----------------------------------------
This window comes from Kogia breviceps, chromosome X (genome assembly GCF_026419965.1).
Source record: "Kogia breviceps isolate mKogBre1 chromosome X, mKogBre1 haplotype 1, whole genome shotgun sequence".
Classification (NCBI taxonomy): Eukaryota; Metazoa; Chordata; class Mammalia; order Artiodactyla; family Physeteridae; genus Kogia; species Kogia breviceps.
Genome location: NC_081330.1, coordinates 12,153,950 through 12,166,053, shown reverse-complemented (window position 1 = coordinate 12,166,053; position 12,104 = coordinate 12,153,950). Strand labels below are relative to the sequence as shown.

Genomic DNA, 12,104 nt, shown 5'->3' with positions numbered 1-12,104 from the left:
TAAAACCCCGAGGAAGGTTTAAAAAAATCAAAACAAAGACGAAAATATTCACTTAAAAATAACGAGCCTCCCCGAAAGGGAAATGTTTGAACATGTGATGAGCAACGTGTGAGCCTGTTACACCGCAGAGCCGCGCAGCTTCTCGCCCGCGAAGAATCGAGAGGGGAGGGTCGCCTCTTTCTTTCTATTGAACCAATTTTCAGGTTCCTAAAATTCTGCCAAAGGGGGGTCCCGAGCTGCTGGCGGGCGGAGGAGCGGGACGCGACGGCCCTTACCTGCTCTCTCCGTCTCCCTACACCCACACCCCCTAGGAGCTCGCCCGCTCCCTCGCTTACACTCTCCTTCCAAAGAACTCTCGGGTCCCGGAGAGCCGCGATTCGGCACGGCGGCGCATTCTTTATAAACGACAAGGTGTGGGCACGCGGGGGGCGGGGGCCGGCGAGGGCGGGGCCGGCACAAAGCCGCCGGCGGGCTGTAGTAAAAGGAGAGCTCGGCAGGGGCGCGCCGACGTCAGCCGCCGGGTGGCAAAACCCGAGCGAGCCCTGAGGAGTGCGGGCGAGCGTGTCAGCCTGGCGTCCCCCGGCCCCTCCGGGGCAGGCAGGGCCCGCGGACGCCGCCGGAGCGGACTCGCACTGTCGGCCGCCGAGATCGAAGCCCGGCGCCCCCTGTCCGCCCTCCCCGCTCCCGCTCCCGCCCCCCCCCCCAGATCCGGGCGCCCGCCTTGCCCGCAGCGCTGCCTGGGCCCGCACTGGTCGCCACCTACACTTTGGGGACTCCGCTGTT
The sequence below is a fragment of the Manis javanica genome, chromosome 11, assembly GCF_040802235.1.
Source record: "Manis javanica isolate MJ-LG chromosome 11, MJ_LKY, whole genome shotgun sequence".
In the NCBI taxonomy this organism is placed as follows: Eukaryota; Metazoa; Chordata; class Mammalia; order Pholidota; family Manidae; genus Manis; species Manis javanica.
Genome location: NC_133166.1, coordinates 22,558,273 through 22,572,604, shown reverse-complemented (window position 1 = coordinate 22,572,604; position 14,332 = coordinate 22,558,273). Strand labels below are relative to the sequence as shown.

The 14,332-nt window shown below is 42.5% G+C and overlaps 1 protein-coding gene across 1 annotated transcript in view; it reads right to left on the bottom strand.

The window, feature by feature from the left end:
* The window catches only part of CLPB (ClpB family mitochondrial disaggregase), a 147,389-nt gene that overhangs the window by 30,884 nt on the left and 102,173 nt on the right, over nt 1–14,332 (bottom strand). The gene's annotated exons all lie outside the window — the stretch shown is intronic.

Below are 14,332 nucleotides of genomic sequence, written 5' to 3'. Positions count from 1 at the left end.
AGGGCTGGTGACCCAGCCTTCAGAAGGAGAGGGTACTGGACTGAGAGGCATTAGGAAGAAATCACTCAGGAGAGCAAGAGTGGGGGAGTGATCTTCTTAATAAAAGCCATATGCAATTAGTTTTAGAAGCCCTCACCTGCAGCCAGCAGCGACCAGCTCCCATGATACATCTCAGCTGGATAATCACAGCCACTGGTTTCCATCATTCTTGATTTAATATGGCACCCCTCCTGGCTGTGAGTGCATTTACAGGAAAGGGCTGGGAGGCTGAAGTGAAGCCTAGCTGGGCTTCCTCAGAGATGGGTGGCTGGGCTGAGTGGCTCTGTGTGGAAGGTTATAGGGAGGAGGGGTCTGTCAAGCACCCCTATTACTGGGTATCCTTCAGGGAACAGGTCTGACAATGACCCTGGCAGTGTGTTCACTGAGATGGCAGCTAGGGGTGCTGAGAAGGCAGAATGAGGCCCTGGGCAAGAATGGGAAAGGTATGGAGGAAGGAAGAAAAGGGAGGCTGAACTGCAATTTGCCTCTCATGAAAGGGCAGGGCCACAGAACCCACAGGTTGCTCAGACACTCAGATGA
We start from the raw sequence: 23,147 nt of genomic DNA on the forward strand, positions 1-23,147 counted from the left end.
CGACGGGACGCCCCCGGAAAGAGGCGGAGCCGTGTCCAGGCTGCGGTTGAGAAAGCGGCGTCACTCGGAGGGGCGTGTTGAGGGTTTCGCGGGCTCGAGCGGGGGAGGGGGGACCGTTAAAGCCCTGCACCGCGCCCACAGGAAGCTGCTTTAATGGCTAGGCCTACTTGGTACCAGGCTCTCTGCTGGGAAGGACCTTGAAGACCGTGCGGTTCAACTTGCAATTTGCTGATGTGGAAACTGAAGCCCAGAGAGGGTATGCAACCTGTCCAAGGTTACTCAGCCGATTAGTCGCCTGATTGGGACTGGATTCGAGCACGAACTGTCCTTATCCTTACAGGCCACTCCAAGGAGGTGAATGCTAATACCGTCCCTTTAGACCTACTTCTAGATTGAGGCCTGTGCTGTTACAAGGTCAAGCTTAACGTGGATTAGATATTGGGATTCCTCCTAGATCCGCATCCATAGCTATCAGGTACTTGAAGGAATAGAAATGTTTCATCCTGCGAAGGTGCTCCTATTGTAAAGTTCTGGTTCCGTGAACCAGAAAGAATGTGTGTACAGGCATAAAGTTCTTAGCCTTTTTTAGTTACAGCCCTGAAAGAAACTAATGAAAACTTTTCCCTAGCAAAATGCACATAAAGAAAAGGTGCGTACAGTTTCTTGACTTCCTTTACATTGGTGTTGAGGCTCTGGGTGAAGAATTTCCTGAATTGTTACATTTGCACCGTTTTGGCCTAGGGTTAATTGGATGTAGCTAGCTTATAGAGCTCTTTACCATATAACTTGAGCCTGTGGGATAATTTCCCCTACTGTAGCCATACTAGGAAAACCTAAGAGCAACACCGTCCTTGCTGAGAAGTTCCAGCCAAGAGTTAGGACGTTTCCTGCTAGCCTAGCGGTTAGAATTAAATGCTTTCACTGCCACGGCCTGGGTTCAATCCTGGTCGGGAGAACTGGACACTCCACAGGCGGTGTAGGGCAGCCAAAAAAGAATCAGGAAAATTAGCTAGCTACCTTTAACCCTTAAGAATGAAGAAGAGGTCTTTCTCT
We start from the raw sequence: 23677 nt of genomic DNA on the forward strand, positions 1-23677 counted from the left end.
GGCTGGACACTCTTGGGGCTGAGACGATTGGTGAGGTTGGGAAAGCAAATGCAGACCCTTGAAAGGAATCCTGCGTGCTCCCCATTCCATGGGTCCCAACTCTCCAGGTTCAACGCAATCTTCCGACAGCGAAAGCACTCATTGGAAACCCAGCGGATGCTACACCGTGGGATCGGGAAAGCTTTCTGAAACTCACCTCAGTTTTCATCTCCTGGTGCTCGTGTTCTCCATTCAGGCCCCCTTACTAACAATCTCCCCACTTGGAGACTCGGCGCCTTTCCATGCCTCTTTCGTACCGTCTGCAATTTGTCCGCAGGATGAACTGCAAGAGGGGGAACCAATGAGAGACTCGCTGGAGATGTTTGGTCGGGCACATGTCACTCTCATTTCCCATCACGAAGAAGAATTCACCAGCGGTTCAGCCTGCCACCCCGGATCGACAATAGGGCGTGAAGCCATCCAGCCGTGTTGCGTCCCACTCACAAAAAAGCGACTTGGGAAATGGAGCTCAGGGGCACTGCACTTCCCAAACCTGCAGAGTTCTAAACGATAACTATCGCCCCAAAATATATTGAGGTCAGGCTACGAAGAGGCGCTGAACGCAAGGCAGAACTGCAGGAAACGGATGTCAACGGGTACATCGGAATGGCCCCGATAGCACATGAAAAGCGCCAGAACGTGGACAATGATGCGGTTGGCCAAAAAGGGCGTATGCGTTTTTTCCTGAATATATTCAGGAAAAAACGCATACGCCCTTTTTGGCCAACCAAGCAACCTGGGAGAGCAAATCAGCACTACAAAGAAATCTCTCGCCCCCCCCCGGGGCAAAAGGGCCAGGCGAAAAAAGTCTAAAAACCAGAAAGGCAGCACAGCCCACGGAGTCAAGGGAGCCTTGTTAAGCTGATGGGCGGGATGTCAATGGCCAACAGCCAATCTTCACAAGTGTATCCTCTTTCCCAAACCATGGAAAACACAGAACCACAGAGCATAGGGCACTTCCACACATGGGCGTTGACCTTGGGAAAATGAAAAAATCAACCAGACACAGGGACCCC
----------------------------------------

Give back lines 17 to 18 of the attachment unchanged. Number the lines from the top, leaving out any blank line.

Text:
CGACGGGACGCCCCCGGAAAGAGGCGGAGCCGTGTCCAGGCTGCGGTTGAGAAAGCGGCGTCACTCGGAGGGGCGTGTTGAGGGTTTCGCGGGCTCGAGCGGGGGAGGGGGGACCGTTAAAGCCCTGCACCGCGCCCACAGGAAGCTGCTTTAATGGCTAGGCCTACTTGGTACCAGGCTCTCTGCTGGGAAGGACCTTGAAGACCGTGCGGTTCAACTTGCAATTTGCTGATGTGGAAACTGAAGCCCAGAGAGGGTATGCAACCTGTCCAAGGTTACTCAGCCGATTAGTCGCCTGATTGGGACTGGATTCGAGCACGAACTGTCCTTATCCTTACAGGCCACTCCAAGGAGGTGAATGCTAATACCGTCCCTTTAGACCTACTTCTAGATTGAGGCCTGTGCTGTTACAAGGTCAAGCTTAACGTGGATTAGATATTGGGATTCCTCCTAGATCCGCATCCATAGCTATCAGGTACTTGAAGGAATAGAAATGTTTCATCCTGCGAAGGTGCTCCTATTGTAAAGTTCTGGTTCCGTGAACCAGAAAGAATGTGTGTACAGGCATAAAGTTCTTAGCCTTTTTTAGTTACAGCCCTGAAAGAAACTAATGAAAACTTTTCCCTAGCAAAATGCACATAAAGAAAAGGTGCGTACAGTTTCTTGACTTCCTTTACATTGGTGTTGAGGCTCTGGGTGAAGAATTTCCTGAATTGTTACATTTGCACCGTTTTGGCCTAGGGTTAATTGGATGTAGCTAGCTTATAGAGCTCTTTACCATATAACTTGAGCCTGTGGGATAATTTCCCCTACTGTAGCCATACTAGGAAAACCTAAGAGCAACACCGTCCTTGCTGAGAAGTTCCAGCCAAGAGTTAGGACGTTTCCTGCTAGCCTAGCGGTTAGAATTAAATGCTTTCACTGCCACGGCCTGGGTTCAATCCTGGTCGGGAGAACTGGACACTCCACAGGCGGTGTAGGGCAGCCAAAAAAGAATCAGGAAAATTAGCTAGCTACCTTTAACCCTTAAGAATGAAGAAGAGGTCTTTCTCT
We start from the raw sequence: 23677 nt of genomic DNA on the forward strand, positions 1-23677 counted from the left end.